Most employers will turn to HR for advice and guidance on disciplinary investigations; but when is there a risk that the input from HR goes too far? Following the coverage of the case of Ramphal v Department for Transport which gave important guidance on the limits of HR’s involvement in disciplinary cases, we have come up with a number of “top tips” for HR practitioners.
It is perfectly legitimate for HR to assist a case investigator in the presentation of a report, in advising on matters of law and procedure, and in ensuring that all necessary matters have been addressed for absolute clarity.
However, it is not the role of HR to alter the findings gathered by the investigating officer or to re-write the investigation report. This applies equally to the conclusions reached by any disciplinary officer following the formal hearing.
It can be very tricky to strike the right balance between what is acceptable input from HR and what is not. It is clear from the Ramphal decision that HR should not advise on culpability.
In our view, it is still legitimate for HR to provide guidance to managers on the range of appropriate sanctions available, on the types of misconduct which may merit these sanctions and on other relevant factors to be taken into account such as mitigation and consistency of approach.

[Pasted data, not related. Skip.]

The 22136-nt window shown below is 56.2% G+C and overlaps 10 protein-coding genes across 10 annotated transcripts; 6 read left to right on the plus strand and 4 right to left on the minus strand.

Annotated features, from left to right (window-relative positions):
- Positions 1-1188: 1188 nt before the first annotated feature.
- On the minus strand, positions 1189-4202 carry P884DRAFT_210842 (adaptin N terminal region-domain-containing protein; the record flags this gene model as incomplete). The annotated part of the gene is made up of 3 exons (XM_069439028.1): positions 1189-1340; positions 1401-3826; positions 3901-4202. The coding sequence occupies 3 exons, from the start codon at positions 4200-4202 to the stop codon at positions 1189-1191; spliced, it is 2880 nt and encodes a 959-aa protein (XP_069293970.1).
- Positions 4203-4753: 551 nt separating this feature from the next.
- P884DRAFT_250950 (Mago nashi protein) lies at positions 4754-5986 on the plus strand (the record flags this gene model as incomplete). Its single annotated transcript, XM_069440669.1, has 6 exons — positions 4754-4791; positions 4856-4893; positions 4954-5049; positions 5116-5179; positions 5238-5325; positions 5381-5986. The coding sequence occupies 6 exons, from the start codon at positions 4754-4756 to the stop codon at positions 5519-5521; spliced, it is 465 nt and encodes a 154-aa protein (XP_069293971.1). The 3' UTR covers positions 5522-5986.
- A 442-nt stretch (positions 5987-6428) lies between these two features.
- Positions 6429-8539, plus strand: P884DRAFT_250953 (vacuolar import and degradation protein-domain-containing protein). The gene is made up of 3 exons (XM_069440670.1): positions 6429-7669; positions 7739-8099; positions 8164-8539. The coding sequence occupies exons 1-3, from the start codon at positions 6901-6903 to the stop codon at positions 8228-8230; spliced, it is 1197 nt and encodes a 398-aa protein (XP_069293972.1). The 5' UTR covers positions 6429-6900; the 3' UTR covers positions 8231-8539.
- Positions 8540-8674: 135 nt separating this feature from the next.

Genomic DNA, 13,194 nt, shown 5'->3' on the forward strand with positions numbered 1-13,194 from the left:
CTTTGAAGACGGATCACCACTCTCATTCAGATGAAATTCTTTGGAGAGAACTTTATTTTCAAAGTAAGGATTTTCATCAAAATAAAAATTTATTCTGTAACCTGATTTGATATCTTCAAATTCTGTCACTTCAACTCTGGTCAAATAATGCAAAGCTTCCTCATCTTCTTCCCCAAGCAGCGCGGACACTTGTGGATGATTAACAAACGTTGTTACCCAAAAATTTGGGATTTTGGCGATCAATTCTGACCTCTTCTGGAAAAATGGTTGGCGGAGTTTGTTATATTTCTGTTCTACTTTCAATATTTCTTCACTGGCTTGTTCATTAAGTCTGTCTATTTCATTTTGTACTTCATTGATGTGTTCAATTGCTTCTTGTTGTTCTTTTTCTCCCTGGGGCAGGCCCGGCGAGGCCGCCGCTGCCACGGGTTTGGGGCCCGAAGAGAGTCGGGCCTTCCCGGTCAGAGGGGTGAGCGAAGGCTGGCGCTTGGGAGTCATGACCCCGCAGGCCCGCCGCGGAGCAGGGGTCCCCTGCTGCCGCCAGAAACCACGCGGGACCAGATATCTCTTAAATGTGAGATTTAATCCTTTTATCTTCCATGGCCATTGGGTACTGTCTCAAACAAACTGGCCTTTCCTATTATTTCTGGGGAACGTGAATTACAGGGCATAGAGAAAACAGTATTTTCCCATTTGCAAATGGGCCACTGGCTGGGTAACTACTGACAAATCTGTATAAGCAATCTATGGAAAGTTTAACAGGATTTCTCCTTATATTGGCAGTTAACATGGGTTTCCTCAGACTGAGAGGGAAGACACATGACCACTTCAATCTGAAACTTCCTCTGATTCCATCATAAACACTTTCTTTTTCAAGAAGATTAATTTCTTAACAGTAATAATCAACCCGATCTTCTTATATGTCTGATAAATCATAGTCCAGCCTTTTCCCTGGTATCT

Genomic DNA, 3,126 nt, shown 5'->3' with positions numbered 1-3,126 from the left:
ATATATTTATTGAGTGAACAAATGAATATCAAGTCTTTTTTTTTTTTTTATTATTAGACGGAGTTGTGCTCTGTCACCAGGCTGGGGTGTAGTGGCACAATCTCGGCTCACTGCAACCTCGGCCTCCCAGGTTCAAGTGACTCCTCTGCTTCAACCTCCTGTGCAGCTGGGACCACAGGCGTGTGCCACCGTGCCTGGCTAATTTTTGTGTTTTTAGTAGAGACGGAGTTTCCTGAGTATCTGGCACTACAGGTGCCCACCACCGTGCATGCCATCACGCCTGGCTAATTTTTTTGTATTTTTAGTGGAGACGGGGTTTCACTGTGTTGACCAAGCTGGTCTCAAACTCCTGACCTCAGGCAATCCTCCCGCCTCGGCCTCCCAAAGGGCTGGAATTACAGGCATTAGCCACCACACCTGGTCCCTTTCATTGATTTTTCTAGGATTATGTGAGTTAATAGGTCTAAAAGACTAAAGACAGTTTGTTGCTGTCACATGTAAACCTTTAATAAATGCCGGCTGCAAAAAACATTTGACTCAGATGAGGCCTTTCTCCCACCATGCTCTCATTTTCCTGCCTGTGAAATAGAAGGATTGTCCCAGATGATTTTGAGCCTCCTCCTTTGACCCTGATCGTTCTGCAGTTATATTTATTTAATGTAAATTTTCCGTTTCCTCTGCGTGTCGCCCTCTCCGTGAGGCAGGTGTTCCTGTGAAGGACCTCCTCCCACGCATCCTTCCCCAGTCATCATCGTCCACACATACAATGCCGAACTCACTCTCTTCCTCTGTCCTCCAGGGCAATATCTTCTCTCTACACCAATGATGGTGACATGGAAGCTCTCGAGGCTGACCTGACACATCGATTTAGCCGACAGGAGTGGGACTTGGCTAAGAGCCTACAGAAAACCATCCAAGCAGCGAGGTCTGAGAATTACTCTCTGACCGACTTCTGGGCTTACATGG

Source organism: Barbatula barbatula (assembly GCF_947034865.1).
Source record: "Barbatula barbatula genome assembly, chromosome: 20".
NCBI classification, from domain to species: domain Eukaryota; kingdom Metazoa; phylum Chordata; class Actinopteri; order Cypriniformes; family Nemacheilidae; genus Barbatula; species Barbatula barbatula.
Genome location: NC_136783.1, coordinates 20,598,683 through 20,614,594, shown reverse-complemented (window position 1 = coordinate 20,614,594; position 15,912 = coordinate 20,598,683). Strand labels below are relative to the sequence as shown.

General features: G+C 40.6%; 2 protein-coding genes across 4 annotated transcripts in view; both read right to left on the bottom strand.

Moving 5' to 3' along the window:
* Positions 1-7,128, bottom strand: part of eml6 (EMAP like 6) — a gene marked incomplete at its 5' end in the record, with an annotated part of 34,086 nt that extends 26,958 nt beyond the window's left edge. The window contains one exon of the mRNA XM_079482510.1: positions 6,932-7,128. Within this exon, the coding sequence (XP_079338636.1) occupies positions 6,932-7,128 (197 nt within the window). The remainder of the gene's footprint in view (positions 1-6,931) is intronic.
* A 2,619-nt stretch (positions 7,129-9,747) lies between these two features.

HR should ensure that ultimately, the decision as to the outcome remains with the relevant disciplinary officer.
Training to educate managers as to basic employment law requirements and internal procedure relating to dismissals is strongly recommended.
Ultimately, if an employee contests their dismissal before a tribunal, the dismissing officer will need to explain his decision and cannot look to HR to assist with this.
When there is a particularly tricky issue to resolve, or a case where the investigating officer needs guidance which may go beyond the role of HR, consideration should be given to seeking advice from an employment lawyer. Legal privilege will apply to any such communications meaning that these are not disclosable before a court. Additionally, any potential risks can be effectively mitigated.